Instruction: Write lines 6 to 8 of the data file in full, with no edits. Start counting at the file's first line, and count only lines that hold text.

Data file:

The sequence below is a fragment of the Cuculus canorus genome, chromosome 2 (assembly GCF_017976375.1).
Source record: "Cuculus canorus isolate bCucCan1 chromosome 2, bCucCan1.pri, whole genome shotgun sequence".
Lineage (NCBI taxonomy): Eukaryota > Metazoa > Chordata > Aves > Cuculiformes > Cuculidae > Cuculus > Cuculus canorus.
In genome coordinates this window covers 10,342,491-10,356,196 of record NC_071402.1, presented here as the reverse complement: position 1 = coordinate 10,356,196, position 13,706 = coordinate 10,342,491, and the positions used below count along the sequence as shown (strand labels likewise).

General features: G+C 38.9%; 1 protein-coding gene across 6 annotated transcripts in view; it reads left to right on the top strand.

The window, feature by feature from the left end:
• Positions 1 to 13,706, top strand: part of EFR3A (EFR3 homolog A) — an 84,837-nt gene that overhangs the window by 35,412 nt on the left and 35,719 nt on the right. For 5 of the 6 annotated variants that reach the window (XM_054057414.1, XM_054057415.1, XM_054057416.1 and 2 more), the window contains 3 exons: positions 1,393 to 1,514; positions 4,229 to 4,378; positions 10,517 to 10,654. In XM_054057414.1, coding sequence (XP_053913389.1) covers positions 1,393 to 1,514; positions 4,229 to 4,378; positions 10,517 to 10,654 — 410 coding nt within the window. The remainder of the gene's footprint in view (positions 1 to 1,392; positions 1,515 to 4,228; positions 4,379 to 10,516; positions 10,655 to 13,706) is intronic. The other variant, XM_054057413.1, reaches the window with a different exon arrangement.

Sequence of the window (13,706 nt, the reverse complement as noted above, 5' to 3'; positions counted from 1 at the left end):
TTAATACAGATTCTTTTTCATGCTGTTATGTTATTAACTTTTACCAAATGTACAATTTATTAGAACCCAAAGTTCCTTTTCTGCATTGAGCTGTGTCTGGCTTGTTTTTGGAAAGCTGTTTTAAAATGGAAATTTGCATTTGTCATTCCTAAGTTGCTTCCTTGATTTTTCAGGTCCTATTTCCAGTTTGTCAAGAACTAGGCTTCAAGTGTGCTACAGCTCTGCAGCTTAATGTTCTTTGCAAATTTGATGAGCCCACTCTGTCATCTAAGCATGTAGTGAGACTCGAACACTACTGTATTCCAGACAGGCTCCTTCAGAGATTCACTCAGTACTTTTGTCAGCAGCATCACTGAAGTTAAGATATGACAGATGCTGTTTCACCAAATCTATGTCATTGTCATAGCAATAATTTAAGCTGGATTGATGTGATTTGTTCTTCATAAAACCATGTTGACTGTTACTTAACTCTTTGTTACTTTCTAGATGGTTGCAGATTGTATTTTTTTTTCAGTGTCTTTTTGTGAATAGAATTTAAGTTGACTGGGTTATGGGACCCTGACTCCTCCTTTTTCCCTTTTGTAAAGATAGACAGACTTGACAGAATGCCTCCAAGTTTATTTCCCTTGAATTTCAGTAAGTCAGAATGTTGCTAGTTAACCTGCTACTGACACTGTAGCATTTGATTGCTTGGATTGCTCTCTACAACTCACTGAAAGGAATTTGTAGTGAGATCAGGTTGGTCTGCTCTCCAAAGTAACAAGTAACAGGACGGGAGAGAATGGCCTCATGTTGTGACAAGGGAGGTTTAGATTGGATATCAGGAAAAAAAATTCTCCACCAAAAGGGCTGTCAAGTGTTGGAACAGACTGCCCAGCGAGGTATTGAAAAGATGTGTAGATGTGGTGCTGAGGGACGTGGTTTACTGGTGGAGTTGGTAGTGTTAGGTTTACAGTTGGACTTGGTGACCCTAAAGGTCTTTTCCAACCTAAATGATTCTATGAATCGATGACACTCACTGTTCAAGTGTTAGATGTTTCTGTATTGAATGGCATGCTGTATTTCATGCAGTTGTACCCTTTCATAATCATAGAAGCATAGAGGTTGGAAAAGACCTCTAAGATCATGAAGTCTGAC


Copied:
The window, feature by feature from the left end:
• Positions 1 to 13,706, top strand: part of EFR3A (EFR3 homolog A) — an 84,837-nt gene that overhangs the window by 35,412 nt on the left and 35,719 nt on the right. For 5 of the 6 annotated variants that reach the window (XM_054057414.1, XM_054057415.1, XM_054057416.1 and 2 more), the window contains 3 exons: positions 1,393 to 1,514; positions 4,229 to 4,378; positions 10,517 to 10,654. In XM_054057414.1, coding sequence (XP_053913389.1) covers positions 1,393 to 1,514; positions 4,229 to 4,378; positions 10,517 to 10,654 — 410 coding nt within the window. The remainder of the gene's footprint in view (positions 1 to 1,392; positions 1,515 to 4,228; positions 4,379 to 10,516; positions 10,655 to 13,706) is intronic. The other variant, XM_054057413.1, reaches the window with a different exon arrangement.

Sequence of the window (13,706 nt, the reverse complement as noted above, 5' to 3'; positions counted from 1 at the left end):